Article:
The challenge our political leaders face is how to get through the thicket of conflicting principles, interests and dogmas in our sprawling democracy.
As you watch the healthcare proceedings on Capitol Hill, imagine what things might be like if we lived in more functional political times. In particular, what if Congress were run by pragmatists?
It would not change the issues at hand. On the one side, you’d have the Republican majority in Congress, which for the most part believes that the healthcare system should be left to the private sector. On the other side would be Democrats who, to varying degrees, see an important role for government to play.
What would change would be how the two sides reconciled their differences. Rather than maneuver the proceedings for political gain or worry first about their political bases, they’d be dead-set on a healthcare overhaul that improved the system and was politically sustainable.
I don’t think our system can work without such an approach to our problems — healthcare and everything else. So what do I mean by “pragmatism”?
At heart it’s a mindset, a preference for a practical, workable solution to problems. It recognizes the diversity of our country and the need for compromise, negotiation, dialogue, and consultation in order to reconcile conflicting interests and viewpoints. Pragmatists ask themselves how they can best navigate the differences, factions, and political frictions inherent in any substantive issue so that everyone can leave the table having achieved some gain.
Let’s be clear that this is hardly an easy approach. On Capitol Hill, you work under intense scrutiny and pressure in a dynamic, always-changing, politically supercharged environment. You can’t make the world stand still while you work through the problems.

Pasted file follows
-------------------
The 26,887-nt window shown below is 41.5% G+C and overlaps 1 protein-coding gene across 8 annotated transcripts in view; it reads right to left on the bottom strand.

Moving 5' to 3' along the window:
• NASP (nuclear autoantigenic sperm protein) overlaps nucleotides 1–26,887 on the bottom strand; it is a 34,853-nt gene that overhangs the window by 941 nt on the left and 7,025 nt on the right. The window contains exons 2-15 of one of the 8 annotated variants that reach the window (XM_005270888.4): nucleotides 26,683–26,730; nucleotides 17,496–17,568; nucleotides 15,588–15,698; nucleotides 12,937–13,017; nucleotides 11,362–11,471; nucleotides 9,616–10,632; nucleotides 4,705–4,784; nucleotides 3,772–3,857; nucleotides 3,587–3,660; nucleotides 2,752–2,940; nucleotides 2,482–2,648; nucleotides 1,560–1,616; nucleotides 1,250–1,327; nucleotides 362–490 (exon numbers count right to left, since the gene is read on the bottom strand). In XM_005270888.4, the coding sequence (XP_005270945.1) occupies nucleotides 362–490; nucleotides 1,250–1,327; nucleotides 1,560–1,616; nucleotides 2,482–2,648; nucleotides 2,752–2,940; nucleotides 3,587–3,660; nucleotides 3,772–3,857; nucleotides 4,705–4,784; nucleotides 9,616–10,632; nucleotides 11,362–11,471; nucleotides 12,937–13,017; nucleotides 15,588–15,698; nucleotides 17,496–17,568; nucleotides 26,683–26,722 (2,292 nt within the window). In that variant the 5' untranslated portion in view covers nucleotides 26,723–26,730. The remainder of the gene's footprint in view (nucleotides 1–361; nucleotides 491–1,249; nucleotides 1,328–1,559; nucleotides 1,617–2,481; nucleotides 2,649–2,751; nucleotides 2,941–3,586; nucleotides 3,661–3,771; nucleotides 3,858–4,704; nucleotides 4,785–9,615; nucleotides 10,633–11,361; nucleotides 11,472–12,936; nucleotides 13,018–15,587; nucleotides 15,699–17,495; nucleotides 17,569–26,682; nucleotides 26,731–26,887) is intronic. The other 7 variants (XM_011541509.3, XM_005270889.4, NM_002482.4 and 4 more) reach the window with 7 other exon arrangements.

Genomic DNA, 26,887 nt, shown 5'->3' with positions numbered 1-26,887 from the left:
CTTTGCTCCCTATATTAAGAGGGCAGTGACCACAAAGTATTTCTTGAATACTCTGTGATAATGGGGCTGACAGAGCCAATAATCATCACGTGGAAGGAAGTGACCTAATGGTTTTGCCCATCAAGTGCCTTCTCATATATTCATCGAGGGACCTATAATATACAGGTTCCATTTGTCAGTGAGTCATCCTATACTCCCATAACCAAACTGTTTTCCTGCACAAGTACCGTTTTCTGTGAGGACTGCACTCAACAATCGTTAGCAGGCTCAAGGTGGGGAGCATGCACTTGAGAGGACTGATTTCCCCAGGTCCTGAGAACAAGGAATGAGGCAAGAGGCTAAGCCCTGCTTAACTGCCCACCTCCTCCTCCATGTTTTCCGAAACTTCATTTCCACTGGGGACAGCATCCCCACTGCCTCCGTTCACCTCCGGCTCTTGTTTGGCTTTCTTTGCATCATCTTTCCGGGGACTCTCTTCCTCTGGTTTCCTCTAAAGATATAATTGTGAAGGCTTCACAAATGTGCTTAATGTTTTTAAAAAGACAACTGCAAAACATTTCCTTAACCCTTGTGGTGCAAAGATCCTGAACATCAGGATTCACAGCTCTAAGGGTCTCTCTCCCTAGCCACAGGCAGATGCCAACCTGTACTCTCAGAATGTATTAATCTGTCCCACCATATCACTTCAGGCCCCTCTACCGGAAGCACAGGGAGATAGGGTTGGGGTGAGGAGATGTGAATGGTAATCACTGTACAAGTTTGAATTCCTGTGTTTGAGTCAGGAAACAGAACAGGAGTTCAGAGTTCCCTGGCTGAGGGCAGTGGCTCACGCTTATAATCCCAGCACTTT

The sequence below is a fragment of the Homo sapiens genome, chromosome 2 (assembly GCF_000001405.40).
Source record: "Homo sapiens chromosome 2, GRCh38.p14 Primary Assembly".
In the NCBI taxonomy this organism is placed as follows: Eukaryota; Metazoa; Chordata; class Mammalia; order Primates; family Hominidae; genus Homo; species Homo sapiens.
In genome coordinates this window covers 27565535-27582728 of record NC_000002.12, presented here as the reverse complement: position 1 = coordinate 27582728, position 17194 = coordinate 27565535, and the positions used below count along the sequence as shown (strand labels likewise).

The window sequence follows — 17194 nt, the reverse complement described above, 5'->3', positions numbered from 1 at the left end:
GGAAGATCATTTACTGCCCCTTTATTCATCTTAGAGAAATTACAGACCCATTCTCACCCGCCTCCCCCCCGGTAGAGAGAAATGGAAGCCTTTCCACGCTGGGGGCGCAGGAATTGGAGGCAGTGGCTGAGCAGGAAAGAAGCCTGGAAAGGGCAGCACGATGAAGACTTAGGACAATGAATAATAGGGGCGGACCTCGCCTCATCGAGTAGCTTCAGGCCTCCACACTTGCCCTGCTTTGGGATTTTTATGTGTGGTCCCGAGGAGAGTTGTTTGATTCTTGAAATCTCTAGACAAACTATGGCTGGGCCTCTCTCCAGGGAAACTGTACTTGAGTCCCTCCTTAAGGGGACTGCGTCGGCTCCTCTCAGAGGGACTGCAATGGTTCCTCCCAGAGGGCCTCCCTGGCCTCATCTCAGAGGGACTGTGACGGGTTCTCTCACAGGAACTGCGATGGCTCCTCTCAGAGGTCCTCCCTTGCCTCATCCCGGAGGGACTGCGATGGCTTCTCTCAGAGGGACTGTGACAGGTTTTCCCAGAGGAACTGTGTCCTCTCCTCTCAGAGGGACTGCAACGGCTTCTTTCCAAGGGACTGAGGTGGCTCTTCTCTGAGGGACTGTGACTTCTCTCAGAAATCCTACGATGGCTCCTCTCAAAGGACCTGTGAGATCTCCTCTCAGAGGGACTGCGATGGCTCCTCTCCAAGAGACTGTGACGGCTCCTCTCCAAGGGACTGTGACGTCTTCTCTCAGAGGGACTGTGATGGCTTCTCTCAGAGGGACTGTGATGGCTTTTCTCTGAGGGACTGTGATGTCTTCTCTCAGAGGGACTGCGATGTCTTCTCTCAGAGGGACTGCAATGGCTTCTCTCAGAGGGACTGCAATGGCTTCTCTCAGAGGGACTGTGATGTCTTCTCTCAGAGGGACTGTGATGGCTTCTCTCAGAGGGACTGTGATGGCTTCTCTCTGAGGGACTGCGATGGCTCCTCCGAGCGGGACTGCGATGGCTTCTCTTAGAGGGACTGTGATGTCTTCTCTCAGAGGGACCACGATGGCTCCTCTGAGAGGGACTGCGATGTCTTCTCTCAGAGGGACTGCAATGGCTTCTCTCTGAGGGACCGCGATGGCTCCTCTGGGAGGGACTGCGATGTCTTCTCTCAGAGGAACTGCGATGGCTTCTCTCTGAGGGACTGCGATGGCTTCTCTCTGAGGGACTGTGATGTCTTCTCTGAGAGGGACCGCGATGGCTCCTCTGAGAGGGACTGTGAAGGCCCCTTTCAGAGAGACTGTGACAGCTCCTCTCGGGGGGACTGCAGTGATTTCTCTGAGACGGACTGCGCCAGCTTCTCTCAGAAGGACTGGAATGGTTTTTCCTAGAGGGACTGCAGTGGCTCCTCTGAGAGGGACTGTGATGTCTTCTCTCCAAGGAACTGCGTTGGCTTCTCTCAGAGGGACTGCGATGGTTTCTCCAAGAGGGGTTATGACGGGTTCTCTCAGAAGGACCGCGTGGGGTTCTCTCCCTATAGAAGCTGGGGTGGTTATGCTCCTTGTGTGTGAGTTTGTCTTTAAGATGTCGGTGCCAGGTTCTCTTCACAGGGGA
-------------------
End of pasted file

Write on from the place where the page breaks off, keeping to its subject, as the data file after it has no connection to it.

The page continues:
And if you’re trying to hammer out agreement, you have to keep the conversation moving; when a group or a participant threatens to walk out, you have to calculate whether you can get the votes you need without them. If not, you have to keep them at the table, even if it means nights that stretch into the early morning. And always, of course, you have to try to keep things as courteous and civil as possible.
You also have to be very careful of labels. When you’re trying to solve problems, labels get in the way. I’ve had my share of fraught negotiations, and what I focused on most was trying to figure out whether people at the table wanted to solve the problem and advance a solution, not whether they were Republican or Democrat. And you’re constantly counting votes, because you don’t get anywhere without a majority of them.
So you have to pause, hesitate, weigh the situation, calm the passions, figure out what’s achievable — and then decide whether or not what’s possible is actually worth getting.
Because there are risks to pragmatism in politics. For starters, some issues should not be compromised: to my mind, they include basic values involving torture and the right to vote.
And the pragmatic approach tends not to produce dramatic breakthroughs; it’s incremental, step-by-step, unglamorous work. It means downplaying ideology. This is difficult in these partisan days, yet I was always wary when I heard a fervent ideological speech in the middle of negotiations — it’s an expression of principle, yes, but it raises the question of whether the person giving it is going to help you reach an agreement or not.
Which is why you get a lot of criticism as a pragmatist. People inevitably accuse you of not doing enough or of giving away too much. You’re often accused of abandoning your principles. You have to ask yourself what’s really important in this negotiation, both to yourself and to the others participating: how much can you give to get support for that principle, how much do you have to give up, and is it all worth it?
Yes, indeed, I’d argue, because the country would implode without the pragmatists. The challenge that our political leaders face is how to get through the thicket of conflicting principles, interests and dogmas in a sprawling democracy like ours. All too often, politicians lock themselves into a position: they give a speech to loud applause, then another, and soon enough they have no room to maneuver. In the end they, too, often have to rely on the pragmatists to get things done.
Lee Hamilton is a Senior Advisor for the Indiana University Center on Representative Government; a Distinguished Scholar, IU School of Global and International Studies; and a Professor of Practice, IU School of Public and Environmental Affairs. He was a member of the U.S. House of Representatives for 34 years.
For a photo of Hamilton, click here.
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